Monetary policy: This report reviews monetary policy during the second half of 2020 and the beginning of the first half of 2021.1 During the reviewed period, against the background of the continuation of the crisis and the deterioration in economic conditions due to the spread of the coronavirus and the steps taken to prevent it, the Monetary Committee implemented several tools with the goal of dealing with the crisis. The steps taken were intended to reduce the adverse economic impact caused by the health crisis, to ensure the continued orderly functioning of the financial markets, to enhance the passthrough from the Bank of Israel interest rate to market interest rates, and to encourage demand and inflation through easing credit conditions, aided as well by the operation of specific and focused credit mechanisms.

The July decision included, for the first time, the purchase of corporate bonds in the secondary market, at a scope of NIS 15 billion. In addition, it was decided to renew the special program for expanding the supply of credit to small businesses and to create an infrastructure to expand the range of assets that banks can accept as collateral in order to extend credit. In the October decision, the Committee announced the expansion of the bond purchase program by NIS 35 billion. In addition, a new pillar was decided upon in the program to ease credit terms for small and micro businesses: the Bank of Israel will provide the banking system with loans at a negative interest rate of -0.1 percent, for the first time in Israel, in accordance with the conditions that were set. During the second half of the year, the interest rate was kept unchanged at 0.1 percent. Other than the tools noted above, the Bank of Israel continued during the half year to purchase foreign exchange. Alongside the monetary tools that the Committee implemented, the Banking Supervision Department at the Bank of Israel took several additional steps in the credit market.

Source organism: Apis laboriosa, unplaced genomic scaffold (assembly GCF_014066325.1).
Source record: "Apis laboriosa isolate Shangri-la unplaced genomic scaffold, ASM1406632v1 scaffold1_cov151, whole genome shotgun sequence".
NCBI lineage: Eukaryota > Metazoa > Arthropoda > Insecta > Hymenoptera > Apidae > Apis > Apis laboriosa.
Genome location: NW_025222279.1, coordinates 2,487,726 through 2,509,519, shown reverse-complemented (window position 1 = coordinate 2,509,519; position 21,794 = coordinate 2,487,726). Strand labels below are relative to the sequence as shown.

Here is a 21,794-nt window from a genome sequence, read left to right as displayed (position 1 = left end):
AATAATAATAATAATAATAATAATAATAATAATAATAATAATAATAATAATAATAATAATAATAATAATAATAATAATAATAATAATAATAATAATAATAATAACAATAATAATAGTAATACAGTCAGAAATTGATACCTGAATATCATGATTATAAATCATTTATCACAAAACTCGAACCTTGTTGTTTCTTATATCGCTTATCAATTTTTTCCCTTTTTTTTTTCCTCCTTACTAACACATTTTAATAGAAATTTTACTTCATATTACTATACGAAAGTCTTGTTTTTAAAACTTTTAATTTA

Domestic real activity: The data and indicators that were presented to the Monetary Committee in the half year reviewed described the Israeli economy’s recovery during the summer months, but also the sharp negative impact on activity during the second lockdown in September-October. During the second lockdown, a sharp decline in activity was seen, but at a more moderate intensity than there had been in the first lockdown. Labor market data indicate that before the second lockdown was imposed, the broad unemployment rate was stable at around 11-12 percent; that during the lockdown it soared to about 23 percent in the first half of October; and that after the lockdown it declined gradually to about 12.7 percent in the first half of December.

The inflation environment: During the second half of 2020, the inflation environment remained low, and the year over year inflation rate was still negative, but slightly higher than at the end of the first half. Inflation in the past 12 months is -0.6 percent, and is -0.2 percent net of energy and fruit and vegetables. One-year inflation expectations from all sources declined during the half year and were below the lower bound of the target range, and expectations derived from the capital market returned to the negative range in October-November. Forward expectations for all ranges remained essentially unchanged in the second half, and expectations for medium and longer terms (more than 3 years) remained anchored within the target range throughout the half year.

The exchange rate: During most of the second half, the shekel strengthened slightly vis-à-vis the nominal effective exchange rate, and in particular – in the last two months of the half year there was significant appreciation. This was mainly due to the shekel strengthening against the dollar. At the end of the half year reviewed, the shekel-dollar exchange rate was at the low level of NIS 3.2/$.

The global economy: During the third quarter the global economy improved, against the background of the decline in the infection rate and easing of the lockdown policies, with considerable variance among economies: there was an improvement in the US, which was stronger than Japan and Europe, and China’s economy was notably good due to its success in dealing with the health crisis. The improvement in activity led as well to an upward revision of the IMF’s forecast. World trade contracted sharply, and global inflation remained low. With that, in the US it rose slightly to 1.2 percent. Monetary policy in various countries remained very accommodative, central banks continued to signal their readiness to take additional unconventional steps in order to ease financial terms. Equity indices on capital markets worldwide recovered in the half year, but volatility remains high.